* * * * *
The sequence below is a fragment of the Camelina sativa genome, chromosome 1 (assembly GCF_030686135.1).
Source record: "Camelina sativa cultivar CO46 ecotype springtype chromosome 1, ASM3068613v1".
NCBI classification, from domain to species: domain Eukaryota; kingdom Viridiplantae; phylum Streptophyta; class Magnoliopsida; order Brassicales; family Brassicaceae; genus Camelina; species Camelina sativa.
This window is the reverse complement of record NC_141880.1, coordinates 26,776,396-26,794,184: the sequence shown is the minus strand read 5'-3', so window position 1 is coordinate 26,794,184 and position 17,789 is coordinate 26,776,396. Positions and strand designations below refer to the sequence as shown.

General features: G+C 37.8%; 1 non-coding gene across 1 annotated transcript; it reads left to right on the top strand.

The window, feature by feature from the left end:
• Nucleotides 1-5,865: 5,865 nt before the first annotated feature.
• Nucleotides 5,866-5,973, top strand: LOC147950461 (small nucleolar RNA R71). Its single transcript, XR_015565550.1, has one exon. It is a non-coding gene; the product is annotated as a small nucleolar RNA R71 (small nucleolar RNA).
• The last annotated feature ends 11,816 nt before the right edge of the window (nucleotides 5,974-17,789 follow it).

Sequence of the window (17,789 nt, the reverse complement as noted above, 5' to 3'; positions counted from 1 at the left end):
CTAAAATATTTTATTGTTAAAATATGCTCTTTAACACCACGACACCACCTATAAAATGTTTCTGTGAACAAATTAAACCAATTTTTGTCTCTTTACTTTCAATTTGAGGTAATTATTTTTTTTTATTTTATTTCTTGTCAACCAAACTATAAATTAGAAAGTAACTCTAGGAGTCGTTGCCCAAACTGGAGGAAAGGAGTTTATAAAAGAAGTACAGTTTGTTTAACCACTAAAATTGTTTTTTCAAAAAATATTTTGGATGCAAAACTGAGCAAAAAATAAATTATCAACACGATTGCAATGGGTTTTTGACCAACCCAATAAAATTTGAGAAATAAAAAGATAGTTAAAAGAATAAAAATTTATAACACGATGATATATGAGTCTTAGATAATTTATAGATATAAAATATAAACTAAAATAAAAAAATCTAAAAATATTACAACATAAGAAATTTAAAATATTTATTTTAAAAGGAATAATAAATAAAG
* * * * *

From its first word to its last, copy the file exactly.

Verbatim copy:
The sequence below is a fragment of the Camelina sativa genome, chromosome 1 (assembly GCF_030686135.1).
Source record: "Camelina sativa cultivar CO46 ecotype springtype chromosome 1, ASM3068613v1".
NCBI classification, from domain to species: domain Eukaryota; kingdom Viridiplantae; phylum Streptophyta; class Magnoliopsida; order Brassicales; family Brassicaceae; genus Camelina; species Camelina sativa.
This window is the reverse complement of record NC_141880.1, coordinates 26,776,396-26,794,184: the sequence shown is the minus strand read 5'-3', so window position 1 is coordinate 26,794,184 and position 17,789 is coordinate 26,776,396. Positions and strand designations below refer to the sequence as shown.

General features: G+C 37.8%; 1 non-coding gene across 1 annotated transcript; it reads left to right on the top strand.

The window, feature by feature from the left end:
• Nucleotides 1-5,865: 5,865 nt before the first annotated feature.
• Nucleotides 5,866-5,973, top strand: LOC147950461 (small nucleolar RNA R71). Its single transcript, XR_015565550.1, has one exon. It is a non-coding gene; the product is annotated as a small nucleolar RNA R71 (small nucleolar RNA).
• The last annotated feature ends 11,816 nt before the right edge of the window (nucleotides 5,974-17,789 follow it).

Sequence of the window (17,789 nt, the reverse complement as noted above, 5' to 3'; positions counted from 1 at the left end):
CTAAAATATTTTATTGTTAAAATATGCTCTTTAACACCACGACACCACCTATAAAATGTTTCTGTGAACAAATTAAACCAATTTTTGTCTCTTTACTTTCAATTTGAGGTAATTATTTTTTTTTATTTTATTTCTTGTCAACCAAACTATAAATTAGAAAGTAACTCTAGGAGTCGTTGCCCAAACTGGAGGAAAGGAGTTTATAAAAGAAGTACAGTTTGTTTAACCACTAAAATTGTTTTTTCAAAAAATATTTTGGATGCAAAACTGAGCAAAAAATAAATTATCAACACGATTGCAATGGGTTTTTGACCAACCCAATAAAATTTGAGAAATAAAAAGATAGTTAAAAGAATAAAAATTTATAACACGATGATATATGAGTCTTAGATAATTTATAGATATAAAATATAAACTAAAATAAAAAAATCTAAAAATATTACAACATAAGAAATTTAAAATATTTATTTTAAAAGGAATAATAAATAAAG